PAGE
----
What the Pandemic Taught Me about Business: Karan Bhalla

By W.B. King


In what will be a recurring feature, Finopotamus will touch base with business leaders to better understand how operations, technology and otherwise, have changed due to the COVID-19 pandemic.


After attending the CUNA Government Affairs Conference in February, CU Rise Analytics’ CEO, Karan Bhalla, said his team was energized with lots of forward motion. But by mid-March, COVID-19 shifted the dynamic.


“The pandemic really put the brakes on everything. Within a matter of days, we transitioned our entire staff from the office to remote work. We didn’t think twice about it, although we knew we’d have initial challenges with getting the right technology and security set-up in-home,” recalled Bhalla, who added the company has roughly 60 employees.

CU Rise Analytics’ CEO Karan Bhalla

“We had to do this while making sure our client work and deliverables were not impacted,” he continued. “Any prolonged delay could affect our credit union clients and the interaction they have with their members.”


The Vienna, Va. – based technology company counts more than 30 credit unions as clients and helps them consolidate internal and external data, understand aggregated data and then act on it in a way that benefits the bottom line and membership, explained Bhalla.


Since CU Rise Analytics is a technology company, Bhalla said that most of the work can be performed remotely with “no impact to the deliverability or quality” of work.


“This is already an advantage to our clients – but particularly so in the current environment,” noted Bhalla. “What this means though, is that we must communicate well and keep clients appraised every step of the way.”


Despite financial fallouts resulting from COVID-19, Bhalla explained that business has “held steady.” He added that the focus has primarily been on existing clients, opposed to onboarding new customers. The latter effort had been aided by networking at in-person industry events and conferences that are temporarily on hold.


“All of the industry conferences we would typically participate in to expand our brand awareness and reach were canceled. But, things have begun to pick up again. Data analytics and member insights have emerged as critical tools for helping credit unions effectively adjust, compete and remain successful,” said Bhalla. “While we expect that 2021 could be a difficult year for the credit union industry, we don’t anticipate a decrease in demand for our services.”

Pandemic Lessons Learned


After more than six months of dealing with the pandemic, Bhalla said he has observed a few key takeaways, including the importance of having services in place so credit unions can be proactive opposed to reactive.


“One thing has become very evident: credit unions that went into the pandemic with greater digital readiness have fared much better in terms of member engagement and continued acquisition during this time,” he said.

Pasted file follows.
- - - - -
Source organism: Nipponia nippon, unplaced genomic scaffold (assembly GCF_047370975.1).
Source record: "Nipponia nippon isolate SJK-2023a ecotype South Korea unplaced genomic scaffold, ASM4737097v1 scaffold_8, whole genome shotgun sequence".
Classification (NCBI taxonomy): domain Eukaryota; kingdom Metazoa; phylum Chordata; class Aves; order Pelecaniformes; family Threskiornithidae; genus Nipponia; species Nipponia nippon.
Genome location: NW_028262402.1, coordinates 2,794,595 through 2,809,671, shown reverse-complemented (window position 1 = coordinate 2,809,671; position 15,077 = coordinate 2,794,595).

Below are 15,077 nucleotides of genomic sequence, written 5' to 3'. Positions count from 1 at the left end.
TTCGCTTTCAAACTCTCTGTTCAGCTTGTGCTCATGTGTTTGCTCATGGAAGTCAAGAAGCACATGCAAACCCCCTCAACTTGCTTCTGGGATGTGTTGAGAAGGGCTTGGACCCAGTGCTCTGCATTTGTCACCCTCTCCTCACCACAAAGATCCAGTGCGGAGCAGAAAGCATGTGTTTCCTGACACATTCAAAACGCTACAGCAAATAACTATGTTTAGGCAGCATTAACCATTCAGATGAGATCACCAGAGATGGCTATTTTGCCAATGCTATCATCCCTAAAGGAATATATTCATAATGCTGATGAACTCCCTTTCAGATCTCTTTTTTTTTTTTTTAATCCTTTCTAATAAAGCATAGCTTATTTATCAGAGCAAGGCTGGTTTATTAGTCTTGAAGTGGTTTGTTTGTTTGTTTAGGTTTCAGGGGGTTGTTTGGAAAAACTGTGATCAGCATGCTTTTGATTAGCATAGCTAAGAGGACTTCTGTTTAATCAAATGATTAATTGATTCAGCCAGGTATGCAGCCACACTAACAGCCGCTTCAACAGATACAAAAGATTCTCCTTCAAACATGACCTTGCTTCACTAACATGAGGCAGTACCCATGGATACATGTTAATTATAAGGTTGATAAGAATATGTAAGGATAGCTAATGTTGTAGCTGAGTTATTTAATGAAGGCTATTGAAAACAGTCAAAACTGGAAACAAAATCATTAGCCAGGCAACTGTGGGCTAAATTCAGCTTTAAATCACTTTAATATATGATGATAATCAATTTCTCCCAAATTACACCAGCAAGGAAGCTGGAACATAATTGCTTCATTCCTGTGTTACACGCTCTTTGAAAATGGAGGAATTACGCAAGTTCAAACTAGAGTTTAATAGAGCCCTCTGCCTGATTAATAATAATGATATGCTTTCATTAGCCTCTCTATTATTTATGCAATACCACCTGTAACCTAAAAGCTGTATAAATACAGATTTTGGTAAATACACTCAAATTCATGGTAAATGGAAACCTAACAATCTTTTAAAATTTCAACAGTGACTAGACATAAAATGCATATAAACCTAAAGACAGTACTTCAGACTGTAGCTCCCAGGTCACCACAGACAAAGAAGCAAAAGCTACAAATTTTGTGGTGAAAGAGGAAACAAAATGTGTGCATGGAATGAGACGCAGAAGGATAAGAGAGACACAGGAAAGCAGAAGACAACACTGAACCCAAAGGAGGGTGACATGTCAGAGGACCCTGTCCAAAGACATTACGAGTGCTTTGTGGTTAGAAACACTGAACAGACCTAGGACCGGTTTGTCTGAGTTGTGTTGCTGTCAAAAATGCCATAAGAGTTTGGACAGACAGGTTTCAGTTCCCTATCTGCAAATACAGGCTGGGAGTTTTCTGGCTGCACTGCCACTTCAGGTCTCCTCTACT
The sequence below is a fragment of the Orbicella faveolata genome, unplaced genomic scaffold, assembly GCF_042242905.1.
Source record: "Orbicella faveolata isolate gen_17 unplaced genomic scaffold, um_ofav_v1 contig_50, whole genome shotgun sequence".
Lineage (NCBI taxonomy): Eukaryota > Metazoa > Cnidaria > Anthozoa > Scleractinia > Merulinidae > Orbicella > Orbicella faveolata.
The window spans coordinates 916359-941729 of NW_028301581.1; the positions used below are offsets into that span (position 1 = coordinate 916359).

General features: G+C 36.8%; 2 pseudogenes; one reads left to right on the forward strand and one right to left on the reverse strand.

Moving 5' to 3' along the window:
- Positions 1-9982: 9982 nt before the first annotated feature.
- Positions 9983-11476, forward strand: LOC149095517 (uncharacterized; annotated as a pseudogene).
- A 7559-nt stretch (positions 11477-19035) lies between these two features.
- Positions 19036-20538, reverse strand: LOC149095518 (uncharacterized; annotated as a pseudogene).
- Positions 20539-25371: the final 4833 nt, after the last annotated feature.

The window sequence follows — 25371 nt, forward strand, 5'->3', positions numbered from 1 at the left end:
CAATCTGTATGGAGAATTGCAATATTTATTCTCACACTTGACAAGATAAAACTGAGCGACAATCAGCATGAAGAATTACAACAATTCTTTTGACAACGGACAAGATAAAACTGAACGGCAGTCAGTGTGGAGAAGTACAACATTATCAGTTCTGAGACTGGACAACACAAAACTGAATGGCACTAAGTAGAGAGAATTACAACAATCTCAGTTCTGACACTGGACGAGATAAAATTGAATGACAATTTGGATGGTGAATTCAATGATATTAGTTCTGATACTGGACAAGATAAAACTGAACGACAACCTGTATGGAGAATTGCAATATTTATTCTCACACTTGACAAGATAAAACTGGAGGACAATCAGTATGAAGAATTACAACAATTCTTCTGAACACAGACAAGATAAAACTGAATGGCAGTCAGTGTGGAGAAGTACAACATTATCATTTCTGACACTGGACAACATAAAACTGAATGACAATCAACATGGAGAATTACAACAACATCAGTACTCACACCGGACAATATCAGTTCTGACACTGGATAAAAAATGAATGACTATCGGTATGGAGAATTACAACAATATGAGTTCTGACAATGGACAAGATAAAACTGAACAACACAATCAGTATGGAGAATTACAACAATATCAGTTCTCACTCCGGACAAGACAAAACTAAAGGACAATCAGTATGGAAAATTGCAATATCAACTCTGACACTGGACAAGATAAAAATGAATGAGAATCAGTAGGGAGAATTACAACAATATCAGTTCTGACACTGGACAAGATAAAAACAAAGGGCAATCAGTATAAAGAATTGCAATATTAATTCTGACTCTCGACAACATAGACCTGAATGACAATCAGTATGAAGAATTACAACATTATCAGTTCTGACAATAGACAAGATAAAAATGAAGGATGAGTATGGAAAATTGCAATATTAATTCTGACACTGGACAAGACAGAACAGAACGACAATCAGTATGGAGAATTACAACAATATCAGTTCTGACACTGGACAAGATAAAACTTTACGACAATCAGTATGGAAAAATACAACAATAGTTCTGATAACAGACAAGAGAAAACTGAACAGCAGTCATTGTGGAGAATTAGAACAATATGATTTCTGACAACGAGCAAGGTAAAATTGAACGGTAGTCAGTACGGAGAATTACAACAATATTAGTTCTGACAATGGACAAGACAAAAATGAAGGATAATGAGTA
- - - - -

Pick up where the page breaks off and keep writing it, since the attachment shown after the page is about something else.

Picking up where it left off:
“We have always been a tech-forward firm when it comes to working with our clients, Bhalla added. "We were using Zoom, secure file-sharing platforms and data security systems long before the pandemic made them requisite. The fact that these systems were already in place meant our work could continue almost seamlessly.”


And while there are many positives related to the use of banking technologies during the pandemic, Bhalla also noted a downside.


“For all of the upsides of the increased emphasis on technology, the pandemic has made many of us realize more fully that we are social beings. This has been an isolating experience for many and that has been very difficult. Technology has not evolved enough to replace human interaction – and hopefully, never will!” he said.


“It has also been more difficult to hire and onboard new employees, and ensure they are getting a sense of our culture and remaining engaged and productive,” Bhalla continued. “We look forward to more in-person team interaction in the future.”


A Big Bank Tech Perspective


Bhalla has served as CU Rise Analytics’ CEO since 2018, but has been working in the industry for 20 years. During his career, he has served in various roles, including working as management information system analyst/credit risk analyst II and a control risk auditor manager for Capitol One.


When asked how the credit union differs from the banking industry technology-wise, he said his answer will likely be “unpopular” with some people.


“I feel that credit unions do not fully leverage many of the technologies they have access to today. In my past life working at banks, I saw that banks are making better use of tools and processes that many credit unions don’t – or worse yet, can’t,” he said. “This is changing as credit unions look to fintechs for help, but there still is a lot of room to grow as an industry. The pandemic has accelerated that change.”


As far as CU Rise Analytics is concerned, Bhalla said services in 2021 will be more focused on technology, understanding member value and cost management.


“I don’t see us ever going back to being a 100% onsite work company. The flexibility and efficiency of remote work for our team are important considerations as we make decisions for the future,” he said. “We expect to transform the human resources area of our business to allow us to better manage a remote workforce.”

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